Date of Award
Master of Arts (MA)
The Judaeo-Christian mythic tradition postulates a universe with absolute limits in both time and space, as typified by the biblical books Genesis and Revelations. In the first chapter of my thesis I examine the way in which works of literature written from within this tradition necessarily have definite endings characterized by a return to a state of unity and an end to narratable incidents. Such endings may be interpreted as an affirmation of Apocalypse and of the eventual end of linear (and narrative) time.
This theoretical framework cannot, however, account for the approaches to closure evidenced in literature of atrocity: the unprecedented nature of the event narrated necessitates a total re-evaluation or replacement of interpretive models. Thus we see structural innovations built around radically new interpretive strategies in the writings of post-Holocaust Jewish authors faced with the inapplicability of the Judaeo-Christian paradigm as a model for understanding. Of special relevance is Emil Fackenheim's concept of Tikkun Olam ("mending of the world") , which searches--and reconfigures--Jewish tradition in creating a uniquely Jewish response to the Holocaust. The practical implications of this paradigm shift, particularly as manifest in Henry Kreisel's The Betrayal, forms the focus of the second...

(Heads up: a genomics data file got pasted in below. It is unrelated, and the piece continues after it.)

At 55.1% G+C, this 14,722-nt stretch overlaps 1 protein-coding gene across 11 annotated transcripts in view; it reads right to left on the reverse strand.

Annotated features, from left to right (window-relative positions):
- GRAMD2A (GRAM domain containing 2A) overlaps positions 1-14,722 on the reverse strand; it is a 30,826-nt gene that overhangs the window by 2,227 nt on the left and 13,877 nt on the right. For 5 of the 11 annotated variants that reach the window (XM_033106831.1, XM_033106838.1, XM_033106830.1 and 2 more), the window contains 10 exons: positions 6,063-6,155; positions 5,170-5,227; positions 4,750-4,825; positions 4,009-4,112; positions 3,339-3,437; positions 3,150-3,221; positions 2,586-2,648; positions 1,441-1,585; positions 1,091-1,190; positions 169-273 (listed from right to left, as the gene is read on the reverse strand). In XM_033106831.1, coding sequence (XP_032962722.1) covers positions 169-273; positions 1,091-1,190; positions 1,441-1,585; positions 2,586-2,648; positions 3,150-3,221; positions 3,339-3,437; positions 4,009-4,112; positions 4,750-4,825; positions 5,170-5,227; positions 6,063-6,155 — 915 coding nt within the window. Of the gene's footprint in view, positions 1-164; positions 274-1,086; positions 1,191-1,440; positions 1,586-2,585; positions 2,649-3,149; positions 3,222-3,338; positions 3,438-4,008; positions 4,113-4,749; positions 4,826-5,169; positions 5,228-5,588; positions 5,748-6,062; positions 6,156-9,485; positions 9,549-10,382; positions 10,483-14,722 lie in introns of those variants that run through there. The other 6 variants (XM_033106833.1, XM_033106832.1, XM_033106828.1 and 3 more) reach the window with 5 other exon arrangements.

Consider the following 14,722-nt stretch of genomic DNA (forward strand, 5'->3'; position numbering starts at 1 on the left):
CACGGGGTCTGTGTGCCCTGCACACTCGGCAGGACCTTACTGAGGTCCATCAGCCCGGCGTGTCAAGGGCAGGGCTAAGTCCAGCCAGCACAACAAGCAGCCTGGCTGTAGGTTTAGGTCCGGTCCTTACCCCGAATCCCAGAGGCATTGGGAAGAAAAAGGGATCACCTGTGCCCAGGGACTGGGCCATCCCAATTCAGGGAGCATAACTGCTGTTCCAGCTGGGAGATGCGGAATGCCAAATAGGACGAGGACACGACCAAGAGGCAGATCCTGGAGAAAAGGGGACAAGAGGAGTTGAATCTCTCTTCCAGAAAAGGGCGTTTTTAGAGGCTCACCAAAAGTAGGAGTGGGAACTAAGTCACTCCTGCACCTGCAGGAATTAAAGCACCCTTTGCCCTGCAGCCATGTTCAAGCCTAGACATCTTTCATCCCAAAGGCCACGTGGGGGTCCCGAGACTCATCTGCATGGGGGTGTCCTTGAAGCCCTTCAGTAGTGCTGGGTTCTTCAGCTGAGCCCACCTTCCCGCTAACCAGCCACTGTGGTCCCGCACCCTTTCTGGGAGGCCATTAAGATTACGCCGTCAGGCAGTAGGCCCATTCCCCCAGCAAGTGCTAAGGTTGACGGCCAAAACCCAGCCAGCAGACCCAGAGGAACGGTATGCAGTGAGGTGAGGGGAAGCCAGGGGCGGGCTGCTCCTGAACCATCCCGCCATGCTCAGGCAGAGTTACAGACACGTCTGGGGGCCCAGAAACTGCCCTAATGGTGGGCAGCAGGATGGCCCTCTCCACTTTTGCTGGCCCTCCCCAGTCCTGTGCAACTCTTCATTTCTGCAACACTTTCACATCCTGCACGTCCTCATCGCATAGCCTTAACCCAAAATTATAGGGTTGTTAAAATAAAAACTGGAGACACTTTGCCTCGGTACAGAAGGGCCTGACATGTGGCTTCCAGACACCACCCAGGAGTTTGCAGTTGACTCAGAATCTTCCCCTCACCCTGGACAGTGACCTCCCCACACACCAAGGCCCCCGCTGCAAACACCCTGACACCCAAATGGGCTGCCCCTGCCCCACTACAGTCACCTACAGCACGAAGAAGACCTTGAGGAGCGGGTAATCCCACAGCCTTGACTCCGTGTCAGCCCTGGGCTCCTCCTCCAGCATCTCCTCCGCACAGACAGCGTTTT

Shea, Thomas Patrick, "A New Aesthetic of Closure: The Non-Linear Cosmologies of Henry Kreisel and Toni Morrison" (1995). Open Access Dissertations and Theses. Paper 5946.
McMaster University Library